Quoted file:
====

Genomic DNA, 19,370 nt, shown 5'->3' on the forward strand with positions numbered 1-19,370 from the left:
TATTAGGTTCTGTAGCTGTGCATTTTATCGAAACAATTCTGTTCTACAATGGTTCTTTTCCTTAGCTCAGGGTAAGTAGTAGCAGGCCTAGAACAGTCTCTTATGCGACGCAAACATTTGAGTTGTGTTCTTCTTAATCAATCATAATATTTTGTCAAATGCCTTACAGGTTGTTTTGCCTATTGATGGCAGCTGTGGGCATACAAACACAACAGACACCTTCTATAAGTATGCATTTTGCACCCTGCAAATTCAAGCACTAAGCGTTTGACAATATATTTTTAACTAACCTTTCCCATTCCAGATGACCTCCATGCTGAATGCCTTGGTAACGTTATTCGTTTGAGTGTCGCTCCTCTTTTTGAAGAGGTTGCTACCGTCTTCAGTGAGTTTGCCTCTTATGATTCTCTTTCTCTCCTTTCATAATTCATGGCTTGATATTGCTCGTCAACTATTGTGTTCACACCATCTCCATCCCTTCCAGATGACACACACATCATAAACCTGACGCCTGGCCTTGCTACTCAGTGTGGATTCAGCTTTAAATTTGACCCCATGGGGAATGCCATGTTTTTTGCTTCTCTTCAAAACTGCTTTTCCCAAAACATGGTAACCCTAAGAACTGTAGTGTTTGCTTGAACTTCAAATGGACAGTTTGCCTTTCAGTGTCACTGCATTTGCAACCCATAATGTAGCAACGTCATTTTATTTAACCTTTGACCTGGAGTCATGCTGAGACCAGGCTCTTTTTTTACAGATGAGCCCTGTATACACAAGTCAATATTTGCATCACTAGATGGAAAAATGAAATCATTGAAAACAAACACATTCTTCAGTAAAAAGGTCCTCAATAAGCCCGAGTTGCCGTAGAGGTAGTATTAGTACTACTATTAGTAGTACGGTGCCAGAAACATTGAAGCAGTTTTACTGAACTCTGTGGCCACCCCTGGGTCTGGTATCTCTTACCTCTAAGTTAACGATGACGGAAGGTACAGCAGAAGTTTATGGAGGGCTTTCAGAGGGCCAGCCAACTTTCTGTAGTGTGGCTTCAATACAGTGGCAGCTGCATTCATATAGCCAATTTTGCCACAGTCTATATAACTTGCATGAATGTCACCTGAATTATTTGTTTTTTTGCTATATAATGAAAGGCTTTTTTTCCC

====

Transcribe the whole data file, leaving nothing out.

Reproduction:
Genomic DNA, 19,370 nt, shown 5'->3' on the forward strand with positions numbered 1-19,370 from the left:
TATTAGGTTCTGTAGCTGTGCATTTTATCGAAACAATTCTGTTCTACAATGGTTCTTTTCCTTAGCTCAGGGTAAGTAGTAGCAGGCCTAGAACAGTCTCTTATGCGACGCAAACATTTGAGTTGTGTTCTTCTTAATCAATCATAATATTTTGTCAAATGCCTTACAGGTTGTTTTGCCTATTGATGGCAGCTGTGGGCATACAAACACAACAGACACCTTCTATAAGTATGCATTTTGCACCCTGCAAATTCAAGCACTAAGCGTTTGACAATATATTTTTAACTAACCTTTCCCATTCCAGATGACCTCCATGCTGAATGCCTTGGTAACGTTATTCGTTTGAGTGTCGCTCCTCTTTTTGAAGAGGTTGCTACCGTCTTCAGTGAGTTTGCCTCTTATGATTCTCTTTCTCTCCTTTCATAATTCATGGCTTGATATTGCTCGTCAACTATTGTGTTCACACCATCTCCATCCCTTCCAGATGACACACACATCATAAACCTGACGCCTGGCCTTGCTACTCAGTGTGGATTCAGCTTTAAATTTGACCCCATGGGGAATGCCATGTTTTTTGCTTCTCTTCAAAACTGCTTTTCCCAAAACATGGTAACCCTAAGAACTGTAGTGTTTGCTTGAACTTCAAATGGACAGTTTGCCTTTCAGTGTCACTGCATTTGCAACCCATAATGTAGCAACGTCATTTTATTTAACCTTTGACCTGGAGTCATGCTGAGACCAGGCTCTTTTTTTACAGATGAGCCCTGTATACACAAGTCAATATTTGCATCACTAGATGGAAAAATGAAATCATTGAAAACAAACACATTCTTCAGTAAAAAGGTCCTCAATAAGCCCGAGTTGCCGTAGAGGTAGTATTAGTACTACTATTAGTAGTACGGTGCCAGAAACATTGAAGCAGTTTTACTGAACTCTGTGGCCACCCCTGGGTCTGGTATCTCTTACCTCTAAGTTAACGATGACGGAAGGTACAGCAGAAGTTTATGGAGGGCTTTCAGAGGGCCAGCCAACTTTCTGTAGTGTGGCTTCAATACAGTGGCAGCTGCATTCATATAGCCAATTTTGCCACAGTCTATATAACTTGCATGAATGTCACCTGAATTATTTGTTTTTTTGCTATATAATGAAAGGCTTTTTTTCCC